How I accidentally minted and sold an NFT (And why you shouldn't)

General / 12 February 2023

So if you follow me on any social accounts, you might know that I really, really do not recommend artists, or anyone, get involved with NFTs or cryptocurrencies.

What you probably do not know is that I actually made, or "minted", an NFT. It taught me a lot about crypto. I have thoughts. Here is my experience.

(This part of the text is adapted from a series of posts I originally made on Twitter.)

How I accidentally minted and sold an NFT:

It is 2019 and a nice lady invites me to join her site. I do due diligence, investigating the site and what it does. It is called MakersPlace and is founded by the same people who made Pinterest, so that’s good. It seems we can make digital versions of our art to sell, like when I sell a digital file for someone to print, but there's no print, just a code on blockchain. Okay then. I do know what blockchain is. There are fees to pay for each sale, but the artist doesn't pay them, the buyer does. This is good. Overall, there don't seem to be any downsides for me. I make an account and upload some art. And then, because life, I forget about the site for like, a year. Then NFTs and cryptocurrency start to gain a lot of traction. There is a lot of heated discussion, and suddenly random dudes are trying to con artists into doing art for NFTs or outright stealing art. I am laughing at people paying millions for a line of code. I have learned a lot about cryptocurrency in the past year and am seeing all the problems. There is a lot of scamming going on, both in crypto and with NFTs.

Something clicks in my brain. I remember the site, that I have not logged into for a year. I realize it sells NFTs. Oops. This does not sit well with me and I decide to delete my account. I log in. Someone has made a purchase. I have sold an NFT. Double oops.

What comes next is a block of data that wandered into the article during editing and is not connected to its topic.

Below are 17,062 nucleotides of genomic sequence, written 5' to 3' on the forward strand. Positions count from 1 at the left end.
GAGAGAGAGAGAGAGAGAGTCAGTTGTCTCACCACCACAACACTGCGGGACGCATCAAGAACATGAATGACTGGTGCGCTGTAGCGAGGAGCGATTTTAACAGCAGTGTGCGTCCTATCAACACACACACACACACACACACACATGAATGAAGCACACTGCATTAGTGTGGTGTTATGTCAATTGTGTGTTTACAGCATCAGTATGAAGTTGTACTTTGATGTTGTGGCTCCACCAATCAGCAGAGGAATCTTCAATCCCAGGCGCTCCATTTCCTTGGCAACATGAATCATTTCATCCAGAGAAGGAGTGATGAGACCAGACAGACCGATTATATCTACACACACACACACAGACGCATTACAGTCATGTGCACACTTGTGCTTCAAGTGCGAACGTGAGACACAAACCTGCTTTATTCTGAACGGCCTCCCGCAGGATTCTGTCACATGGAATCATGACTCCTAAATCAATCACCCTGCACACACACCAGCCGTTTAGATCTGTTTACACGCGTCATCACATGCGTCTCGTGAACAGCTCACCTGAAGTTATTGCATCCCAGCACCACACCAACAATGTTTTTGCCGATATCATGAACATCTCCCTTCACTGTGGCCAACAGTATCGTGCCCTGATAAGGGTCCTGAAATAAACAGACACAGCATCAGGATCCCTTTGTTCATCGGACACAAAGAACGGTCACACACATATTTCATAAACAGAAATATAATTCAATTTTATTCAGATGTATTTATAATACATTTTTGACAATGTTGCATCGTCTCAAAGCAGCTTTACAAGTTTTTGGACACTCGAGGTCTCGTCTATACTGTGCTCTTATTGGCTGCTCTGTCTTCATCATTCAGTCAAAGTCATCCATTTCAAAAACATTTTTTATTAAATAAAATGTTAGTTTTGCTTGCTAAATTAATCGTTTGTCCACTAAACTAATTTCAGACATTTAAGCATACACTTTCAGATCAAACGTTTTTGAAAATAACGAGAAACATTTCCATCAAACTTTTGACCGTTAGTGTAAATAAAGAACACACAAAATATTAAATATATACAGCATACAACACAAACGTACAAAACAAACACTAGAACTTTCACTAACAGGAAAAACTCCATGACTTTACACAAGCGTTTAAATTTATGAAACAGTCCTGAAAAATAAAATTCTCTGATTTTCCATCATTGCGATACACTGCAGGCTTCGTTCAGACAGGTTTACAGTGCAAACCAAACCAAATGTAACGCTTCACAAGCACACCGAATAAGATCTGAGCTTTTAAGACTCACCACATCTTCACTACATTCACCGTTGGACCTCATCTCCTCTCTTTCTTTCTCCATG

Okay, so there is Ethereum in my account. I am a poor artist and do want money. Capitalism sucks. At the current exchange, the crypto is worth between 400 and 500 Euros. I decided to try to get my money out. But how? I begin to investigate. I click around but I can't actively transfer anything myself. The site' s people nicely answer my questions and explain to me that I can't get my Ethereum until I first link a wallet to my site. I look into getting a crypto wallet and soon realize that the initial email exchange was the easy part.

Apparently, I need crypto to actually connect the wallet to my account, via the blockchain. And something like a bank for my crypto, since the wallet mostly is for the transfer. The staff at the site continue to be patient. I investigate more and my ADHD brain begins to melt. How do I get Ethereum? And can I do it before crypto crashes? Because the more I learn about this, the more I am pretty sure crypto is gonna crash any day now. I begin my three-day quest to get a bit of Ethereum to pay gas fees to open the wallet to collect from my NFT sale. I can't just use crypto, I have to buy into an exchange, backed by nothing substantial, completely unsecured with no consumer protection, and am increasingly convinced this is a pyramid scheme. After serious googling and drawing a flow chart, I pick Coinbase. It seems to be the most trusted and secure sight, and I can use it in the EU, and access it through my German bank. So I start an account and get a key, which I must never ever lose. Ever. Or my money is lost forever. Or the exchange could fail and I could lose my account and funds that way. Ahahahahah. But that would never happen.